A recent report (2009) indicated that there are currently 40,000 homeless in New York City. This is a staggering statistic – this number is equivalent to the entire population of a small town. Given the harsh winters in New York, this is a very disturbing reality. New York is by no means unique in this regard. The following table shows homelessness statistics for the entire nation as of 2009.
In addition, there are many millions of individuals at a greater risk for homelessness as the following table indicates
Note – These data are taken from the National Report on Homelessness from the National Alliance to End Homelessness
These data clearly demonstrate that the major causes for homelessness are the prohibitive cost of housing, unemployment and poverty - conditions that are further aggravated by housing foreclosures.
Despite the economic downturn, a decrease by 1% in homelessness across America between 2009 and 2011 was found in a report issued by the Department of Housing and Urban Development. The following were some of the findings issued in this report –
- "The nation's homeless population decreased 1 percent, or by about 7,000 people; it went from 643,067 in 2009 to 636,017 in 2011. There were a decreased number of people experiencing homelessness in most of the subpopulations examined in this report: families, individuals in families, chronic, and individuals. The only increase was among those unsheltered.
- The largest decrease was among homeless veterans, whose population declined 11 percent. The number of homeless veterans went from 75,609 in 2009 to 67,495 in 2011, a reduction of about 8,000.
- The national rate of homelessness was 21 homeless people per 10,000 people in the general population. The rate for veterans was 31 homeless veterans per 10,000 veterans in the general population.
- Chronic homelessness decreased by 3 percent from 110,911 in 2009 to 107,148 in 2011. The chronically homeless population has decreased by 13 percent since 2007. The decrease is associated with an increase in the number of permanent supportive housing beds from 188,636 in 2007 to 266,968 in 2011. Permanent supportive housing ends chronic homelessness.
- A majority of homeless people counted were in emergency shelters or transitional housing programs, but nearly 4 in 10 were unsheltered, living on the streets, or in cars, abandoned buildings, or other places not intended for human habitation. The unsheltered population increased by 2 percent from 239,759 in 2009 to 243,701 in 2011, the only subpopulation to increase.
- The number of individuals in homeless families decreased by 1 percent nationally, but increased by 20 percent or more in 11 states.
- · While the homeless population decreased nationally, it increased in 24 states and the District of Columbia."
Note – I have purposefully underlined those aspects of the report that I believe warrant special attention.
The horrific state of homelessness impacts men, women, children, the old and the young, the mentally ill and even the handicapped. There are, in fact, whole families that are homeless. It is not uncommon for families to be homeless in which the head of the household is employed. In my mind, there is no justifiable reason for anyone to be homeless in America; the suffering that is endured by so many is wholly unnecessary. Consider the extent of the waste evident in the federal budget especially in regards to military expenditures and the ludicrous concessions made to corporations with the help of the legions of lobbyists paid exorbitant sums to extricate concessions from an essentially apathetic and pliant Congress. Consider the vast transfer of public wealth to private hands that has transpired within the last thirty years. Consider the corruption that is so evident within local governments. These are governments that often pander to wealth and find all manner of rationales to ignore the plight of so many of their citizens.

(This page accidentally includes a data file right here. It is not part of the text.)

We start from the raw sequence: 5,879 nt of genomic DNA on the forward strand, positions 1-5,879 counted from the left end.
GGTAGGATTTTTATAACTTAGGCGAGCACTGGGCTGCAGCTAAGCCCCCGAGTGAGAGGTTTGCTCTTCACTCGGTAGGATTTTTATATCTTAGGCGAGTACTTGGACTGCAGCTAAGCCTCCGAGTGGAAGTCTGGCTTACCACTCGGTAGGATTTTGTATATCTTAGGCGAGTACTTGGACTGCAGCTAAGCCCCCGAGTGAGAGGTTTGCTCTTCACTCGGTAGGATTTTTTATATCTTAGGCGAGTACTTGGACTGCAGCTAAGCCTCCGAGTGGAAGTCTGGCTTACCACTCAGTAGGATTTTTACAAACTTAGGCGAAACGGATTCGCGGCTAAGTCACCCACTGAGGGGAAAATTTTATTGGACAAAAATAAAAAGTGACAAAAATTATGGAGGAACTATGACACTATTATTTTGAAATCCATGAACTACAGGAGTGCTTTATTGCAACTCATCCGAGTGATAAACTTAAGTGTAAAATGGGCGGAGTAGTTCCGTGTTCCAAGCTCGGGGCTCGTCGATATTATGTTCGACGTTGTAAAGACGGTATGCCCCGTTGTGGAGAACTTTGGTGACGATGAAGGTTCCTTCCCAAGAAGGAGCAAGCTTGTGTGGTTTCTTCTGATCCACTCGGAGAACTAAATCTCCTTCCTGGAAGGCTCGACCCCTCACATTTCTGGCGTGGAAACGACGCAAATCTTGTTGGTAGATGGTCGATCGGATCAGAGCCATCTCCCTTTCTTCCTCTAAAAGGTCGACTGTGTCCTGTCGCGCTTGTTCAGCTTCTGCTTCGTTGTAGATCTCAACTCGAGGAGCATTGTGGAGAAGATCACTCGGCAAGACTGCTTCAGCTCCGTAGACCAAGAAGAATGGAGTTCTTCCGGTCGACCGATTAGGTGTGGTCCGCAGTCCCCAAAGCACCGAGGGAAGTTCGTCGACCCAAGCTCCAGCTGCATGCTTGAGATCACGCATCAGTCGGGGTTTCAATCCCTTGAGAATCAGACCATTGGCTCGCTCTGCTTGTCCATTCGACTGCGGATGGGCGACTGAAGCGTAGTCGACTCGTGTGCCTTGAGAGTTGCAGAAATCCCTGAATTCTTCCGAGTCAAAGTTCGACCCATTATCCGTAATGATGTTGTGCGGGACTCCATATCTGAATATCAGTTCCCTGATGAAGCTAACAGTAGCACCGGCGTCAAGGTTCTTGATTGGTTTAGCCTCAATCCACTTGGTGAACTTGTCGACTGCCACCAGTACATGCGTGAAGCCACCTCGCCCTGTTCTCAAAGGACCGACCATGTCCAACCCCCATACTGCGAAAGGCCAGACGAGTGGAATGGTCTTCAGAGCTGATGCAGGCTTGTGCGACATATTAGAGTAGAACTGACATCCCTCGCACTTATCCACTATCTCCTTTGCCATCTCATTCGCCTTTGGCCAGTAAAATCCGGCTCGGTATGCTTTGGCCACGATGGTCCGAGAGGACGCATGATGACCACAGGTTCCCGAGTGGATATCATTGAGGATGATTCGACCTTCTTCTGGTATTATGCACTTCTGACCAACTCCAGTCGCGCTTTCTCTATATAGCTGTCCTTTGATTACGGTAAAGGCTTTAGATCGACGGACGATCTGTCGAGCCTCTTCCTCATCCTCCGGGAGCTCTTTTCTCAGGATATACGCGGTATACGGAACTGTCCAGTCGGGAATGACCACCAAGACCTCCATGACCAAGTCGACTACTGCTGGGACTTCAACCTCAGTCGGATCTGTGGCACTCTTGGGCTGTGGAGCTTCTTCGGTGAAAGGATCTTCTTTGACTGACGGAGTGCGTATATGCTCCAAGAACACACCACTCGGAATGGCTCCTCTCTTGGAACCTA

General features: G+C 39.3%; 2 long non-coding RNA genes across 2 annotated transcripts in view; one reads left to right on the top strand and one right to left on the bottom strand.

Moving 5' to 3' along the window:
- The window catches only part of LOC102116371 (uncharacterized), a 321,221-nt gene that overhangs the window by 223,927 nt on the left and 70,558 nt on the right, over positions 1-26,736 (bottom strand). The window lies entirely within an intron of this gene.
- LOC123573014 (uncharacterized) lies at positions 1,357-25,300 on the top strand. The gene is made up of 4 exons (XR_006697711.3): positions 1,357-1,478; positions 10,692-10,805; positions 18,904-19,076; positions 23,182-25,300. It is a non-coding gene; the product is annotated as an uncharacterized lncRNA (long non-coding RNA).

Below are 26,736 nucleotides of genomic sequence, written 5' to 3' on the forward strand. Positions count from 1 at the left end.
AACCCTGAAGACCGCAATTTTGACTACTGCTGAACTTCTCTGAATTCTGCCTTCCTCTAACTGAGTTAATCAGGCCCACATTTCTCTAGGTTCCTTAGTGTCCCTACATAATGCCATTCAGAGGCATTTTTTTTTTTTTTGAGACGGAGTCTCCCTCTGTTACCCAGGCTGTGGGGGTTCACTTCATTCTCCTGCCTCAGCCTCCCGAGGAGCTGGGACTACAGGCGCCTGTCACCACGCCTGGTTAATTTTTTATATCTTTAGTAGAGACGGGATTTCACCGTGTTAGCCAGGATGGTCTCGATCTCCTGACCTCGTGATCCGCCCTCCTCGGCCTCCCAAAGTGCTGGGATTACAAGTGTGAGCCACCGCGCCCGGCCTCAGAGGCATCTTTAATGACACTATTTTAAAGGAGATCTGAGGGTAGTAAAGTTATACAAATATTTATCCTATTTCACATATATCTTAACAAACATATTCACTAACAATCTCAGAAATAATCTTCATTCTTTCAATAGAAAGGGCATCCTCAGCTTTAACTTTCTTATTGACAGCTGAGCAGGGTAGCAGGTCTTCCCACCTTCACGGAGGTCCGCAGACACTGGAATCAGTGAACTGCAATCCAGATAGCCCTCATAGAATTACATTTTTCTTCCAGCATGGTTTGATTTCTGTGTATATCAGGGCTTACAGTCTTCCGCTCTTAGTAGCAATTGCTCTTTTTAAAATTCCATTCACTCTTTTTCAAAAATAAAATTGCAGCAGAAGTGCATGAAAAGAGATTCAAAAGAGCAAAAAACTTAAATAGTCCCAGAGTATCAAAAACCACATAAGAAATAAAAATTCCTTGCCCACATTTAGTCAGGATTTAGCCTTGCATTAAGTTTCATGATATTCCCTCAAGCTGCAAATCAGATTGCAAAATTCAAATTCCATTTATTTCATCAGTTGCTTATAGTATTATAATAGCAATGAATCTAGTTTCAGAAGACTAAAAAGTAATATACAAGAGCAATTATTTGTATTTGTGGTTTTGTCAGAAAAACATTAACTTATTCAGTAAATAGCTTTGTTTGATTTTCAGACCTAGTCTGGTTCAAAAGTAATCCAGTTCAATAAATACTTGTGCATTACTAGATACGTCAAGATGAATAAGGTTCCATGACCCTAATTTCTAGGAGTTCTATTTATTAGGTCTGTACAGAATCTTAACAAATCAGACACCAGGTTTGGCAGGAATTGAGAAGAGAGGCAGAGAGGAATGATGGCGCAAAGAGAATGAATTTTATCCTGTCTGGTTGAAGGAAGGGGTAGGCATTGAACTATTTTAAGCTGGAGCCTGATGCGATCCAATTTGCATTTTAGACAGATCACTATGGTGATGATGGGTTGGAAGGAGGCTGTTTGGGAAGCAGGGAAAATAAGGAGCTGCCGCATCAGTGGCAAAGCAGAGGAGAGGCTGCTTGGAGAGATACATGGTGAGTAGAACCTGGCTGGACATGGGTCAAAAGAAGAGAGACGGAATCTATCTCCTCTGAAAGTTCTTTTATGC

National priorities should gravitate around meaningful solutions to societal problems and conditions that lead to unwarranted and unnecessary suffering on the part of those who are effectively economically and politically powerless to change their state of being - with special regard to children. Homelessness and hunger are issues that need to be placed at the top of the list. Not to do so, is, in my judgment, morally indefensible.
The state of homelessness in America is evidence of the seemingly pervasive cultural indifference to the living conditions of those less fortunate. This is a troubling aspect of American life. It need not be the case, however. This nation is woefully out of balance. What is required is a sense of urgency in meeting the needs of those who are in crisis. What is required is a serious reevaluation of what we, as a people, collectively regards as important and worthy of immediate attention. In my mind, to ignore those who suffer unnecessarily is to effectively undermine the future.